State & Indigenous Landscape
States, territories, the District of Columbia, and Indigenous organizations implement home visiting models that match the needs of their communities using varied funding streams, including the Maternal, Infant, and Early Childhood Home Visiting (MIECHV) Program. Maternal and child health indicators provide insight into states’ varied contexts, which drive their decisions and priorities.
For example, 68 percent of children aged 0-17 had adequate health insurance coverage to meet health needs for the past 12 months, while the state average ranges from 56 percent in Wyoming to 81 percent in Hawaii.
The number of potential beneficiaries in each state relates to its population size, ranging from 27,700 potential beneficiaries in Vermont to 2,044,400 in California. However, size does not necessarily relate to the percentage of beneficiaries who meet 1 or more priority criteria (have an infant, insufficient income, single parent, parent or expectant parent under 21, or parent with less than a high school diploma). The percentage of high-priority families meeting any 1 of 5 priority criteria ranges from 38 percent in Utah to 58 percent in New Mexico.
How Does the Percentage of Families Served Vary by State?
In terms of families served, the percentage of potential beneficiaries served ranged from 0.1 percent in Vermont to 4.6 percent in Michigan and 4.5 percent in Kansas. The percentage of high-priority families served ranged from 0.2 percent in Vermont to 9.7 percent in Kansas, and 9.2 percent in Michigan. (Source: The percentage of potential beneficiaries served in Vermont may be an undercount due to the availability of data.)Go to footnote #>1
Select a state in the interactive map below to see a brief data snapshot or click the orange button to view the information in a table or download the data file.
Home Visiting by State (2022)
|High-Priority Families (%)|
|All Families Served (%)|
|High-Priority Families Served (%)|
|Home Visits Provided|
|State||Potential Beneficiaries||High-Priority Families (%)||All Families Served (%)||High-Priority Families Served (%)||Home Visits Provided||Children Served||Families Served||Local Agencies||Models Implemented|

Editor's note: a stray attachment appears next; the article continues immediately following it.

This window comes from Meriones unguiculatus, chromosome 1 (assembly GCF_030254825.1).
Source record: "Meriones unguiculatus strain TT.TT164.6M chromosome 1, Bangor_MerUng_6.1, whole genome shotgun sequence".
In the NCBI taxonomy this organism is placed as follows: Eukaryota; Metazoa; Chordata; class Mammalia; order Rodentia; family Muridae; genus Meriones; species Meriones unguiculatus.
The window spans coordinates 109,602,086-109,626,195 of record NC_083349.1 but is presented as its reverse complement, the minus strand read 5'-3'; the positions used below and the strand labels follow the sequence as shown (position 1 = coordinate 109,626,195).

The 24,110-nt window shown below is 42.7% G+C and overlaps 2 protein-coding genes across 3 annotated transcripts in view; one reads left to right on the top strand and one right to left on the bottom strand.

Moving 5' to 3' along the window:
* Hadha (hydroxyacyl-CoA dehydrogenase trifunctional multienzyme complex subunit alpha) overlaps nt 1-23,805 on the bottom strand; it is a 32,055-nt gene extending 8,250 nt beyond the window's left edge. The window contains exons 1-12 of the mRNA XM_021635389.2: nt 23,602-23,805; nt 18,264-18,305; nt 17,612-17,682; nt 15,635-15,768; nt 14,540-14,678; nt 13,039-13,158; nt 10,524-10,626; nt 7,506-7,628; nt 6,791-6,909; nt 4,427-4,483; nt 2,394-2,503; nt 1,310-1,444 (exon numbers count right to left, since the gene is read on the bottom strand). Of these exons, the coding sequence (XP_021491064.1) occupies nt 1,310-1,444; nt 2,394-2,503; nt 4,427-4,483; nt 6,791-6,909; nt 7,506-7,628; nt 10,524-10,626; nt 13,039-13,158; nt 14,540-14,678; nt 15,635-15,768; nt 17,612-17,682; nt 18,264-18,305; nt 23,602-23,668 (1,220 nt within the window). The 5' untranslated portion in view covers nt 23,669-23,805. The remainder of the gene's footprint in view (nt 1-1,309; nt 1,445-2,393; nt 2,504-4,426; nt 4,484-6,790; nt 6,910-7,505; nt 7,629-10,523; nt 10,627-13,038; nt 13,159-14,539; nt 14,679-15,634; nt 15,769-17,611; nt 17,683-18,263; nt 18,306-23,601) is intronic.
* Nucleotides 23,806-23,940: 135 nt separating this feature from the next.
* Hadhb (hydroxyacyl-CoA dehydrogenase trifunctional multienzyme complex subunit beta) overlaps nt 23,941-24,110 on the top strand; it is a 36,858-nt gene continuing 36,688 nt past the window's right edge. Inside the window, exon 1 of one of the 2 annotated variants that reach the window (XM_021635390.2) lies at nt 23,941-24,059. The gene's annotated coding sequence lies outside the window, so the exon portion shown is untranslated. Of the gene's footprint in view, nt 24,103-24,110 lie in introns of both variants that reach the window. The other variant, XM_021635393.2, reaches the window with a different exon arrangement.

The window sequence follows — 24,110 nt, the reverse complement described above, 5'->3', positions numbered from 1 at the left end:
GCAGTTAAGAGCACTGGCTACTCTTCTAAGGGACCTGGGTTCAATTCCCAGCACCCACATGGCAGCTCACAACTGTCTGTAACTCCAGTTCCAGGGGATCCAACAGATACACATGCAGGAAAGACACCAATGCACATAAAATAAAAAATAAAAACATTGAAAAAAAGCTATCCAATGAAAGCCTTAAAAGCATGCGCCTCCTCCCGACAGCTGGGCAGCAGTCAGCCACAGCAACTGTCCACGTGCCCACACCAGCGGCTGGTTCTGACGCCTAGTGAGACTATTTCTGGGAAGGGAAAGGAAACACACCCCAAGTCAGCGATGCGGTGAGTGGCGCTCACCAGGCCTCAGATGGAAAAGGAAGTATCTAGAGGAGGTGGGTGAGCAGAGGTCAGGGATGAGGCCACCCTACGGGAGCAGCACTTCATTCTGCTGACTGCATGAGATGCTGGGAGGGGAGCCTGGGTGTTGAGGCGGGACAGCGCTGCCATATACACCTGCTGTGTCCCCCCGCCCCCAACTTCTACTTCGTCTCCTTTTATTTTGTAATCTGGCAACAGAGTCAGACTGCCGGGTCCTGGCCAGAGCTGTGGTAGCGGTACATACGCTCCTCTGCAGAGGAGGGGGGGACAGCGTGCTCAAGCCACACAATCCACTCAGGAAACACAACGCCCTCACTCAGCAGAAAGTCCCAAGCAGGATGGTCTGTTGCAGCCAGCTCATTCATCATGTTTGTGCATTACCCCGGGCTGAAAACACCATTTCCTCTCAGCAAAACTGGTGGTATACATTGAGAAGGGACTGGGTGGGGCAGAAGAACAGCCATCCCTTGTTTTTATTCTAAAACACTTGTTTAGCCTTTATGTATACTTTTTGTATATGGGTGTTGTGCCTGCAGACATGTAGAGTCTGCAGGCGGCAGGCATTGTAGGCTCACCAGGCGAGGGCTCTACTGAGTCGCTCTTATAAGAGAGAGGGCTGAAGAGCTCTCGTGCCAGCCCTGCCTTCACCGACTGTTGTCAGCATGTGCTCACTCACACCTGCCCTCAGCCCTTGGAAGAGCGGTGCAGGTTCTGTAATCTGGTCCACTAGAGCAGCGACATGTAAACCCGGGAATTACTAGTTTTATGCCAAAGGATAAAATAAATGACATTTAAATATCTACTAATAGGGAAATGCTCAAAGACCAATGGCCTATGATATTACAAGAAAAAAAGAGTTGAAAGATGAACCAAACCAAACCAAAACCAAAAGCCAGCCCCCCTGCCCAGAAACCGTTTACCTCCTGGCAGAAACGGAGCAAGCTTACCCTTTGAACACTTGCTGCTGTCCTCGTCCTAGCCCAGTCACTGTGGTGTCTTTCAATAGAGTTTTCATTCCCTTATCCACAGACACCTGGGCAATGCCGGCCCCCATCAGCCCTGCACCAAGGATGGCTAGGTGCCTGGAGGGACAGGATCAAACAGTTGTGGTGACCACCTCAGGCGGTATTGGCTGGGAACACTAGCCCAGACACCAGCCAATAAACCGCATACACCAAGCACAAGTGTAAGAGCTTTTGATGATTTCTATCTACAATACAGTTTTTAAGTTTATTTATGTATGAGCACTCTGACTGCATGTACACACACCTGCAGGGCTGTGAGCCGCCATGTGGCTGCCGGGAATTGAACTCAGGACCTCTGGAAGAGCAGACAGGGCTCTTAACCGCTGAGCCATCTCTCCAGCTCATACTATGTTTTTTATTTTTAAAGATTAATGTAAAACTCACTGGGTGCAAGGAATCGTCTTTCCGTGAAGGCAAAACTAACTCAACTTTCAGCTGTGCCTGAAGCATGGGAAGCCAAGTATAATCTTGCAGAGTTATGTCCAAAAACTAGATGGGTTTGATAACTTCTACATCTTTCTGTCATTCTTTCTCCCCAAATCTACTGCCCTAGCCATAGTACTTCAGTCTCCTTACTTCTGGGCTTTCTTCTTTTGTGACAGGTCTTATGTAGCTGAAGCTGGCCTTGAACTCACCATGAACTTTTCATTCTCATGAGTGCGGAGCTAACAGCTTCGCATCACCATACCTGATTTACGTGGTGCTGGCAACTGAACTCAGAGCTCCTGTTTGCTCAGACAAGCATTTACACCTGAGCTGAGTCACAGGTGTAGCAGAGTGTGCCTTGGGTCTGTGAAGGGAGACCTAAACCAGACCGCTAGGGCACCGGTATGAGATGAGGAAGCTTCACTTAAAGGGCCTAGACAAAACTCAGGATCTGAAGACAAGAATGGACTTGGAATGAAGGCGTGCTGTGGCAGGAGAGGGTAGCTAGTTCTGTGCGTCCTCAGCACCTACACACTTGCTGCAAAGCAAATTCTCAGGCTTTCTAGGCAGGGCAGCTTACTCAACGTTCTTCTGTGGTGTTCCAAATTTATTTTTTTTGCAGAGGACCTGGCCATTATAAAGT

Sources: Service numbers and participant demographics come from evidence-based model data for 2022 as detailed in each profile. Information on potential beneficiaries is derived from the [2017–2021 American Community Survey](https://usa.ipums.org/usa/index.shtml), and includes pregnant women and families with children not yet in kindergarten.
Note: NA = not available.
*Percentages of high-priority families served are estimates of potential beneficiaries who meet any one of five priority criteria—(1) having an infant, (2) income below the federal poverty threshold, (3) pregnant women and mothers under 21, (4) single/never married mothers or pregnant women, or (5) parents without a high school diploma—and who received home visiting services in 2022.
States serve as many potential beneficiaries as possible. There are multiple reasons why they cannot reach all families who could benefit. States have limited funding and often must piece together federal, state, and private dollars to serve families. Geographic challenges can also prevent states from reaching more families. For example, in rural areas, home visitors may travel hours to see one family, which limits the number of families that can be served overall.
Where Can I Learn More About States, Territories, and Indigenous-Led Organizations?
State profiles provide state-level information, including families served and potential beneficiaries, from evidence-based models. The Indigenous-led organizations profile presents aggregate information about home visiting services provided by Indigenous-led organizations as shared by nine evidence-based models. Learn more.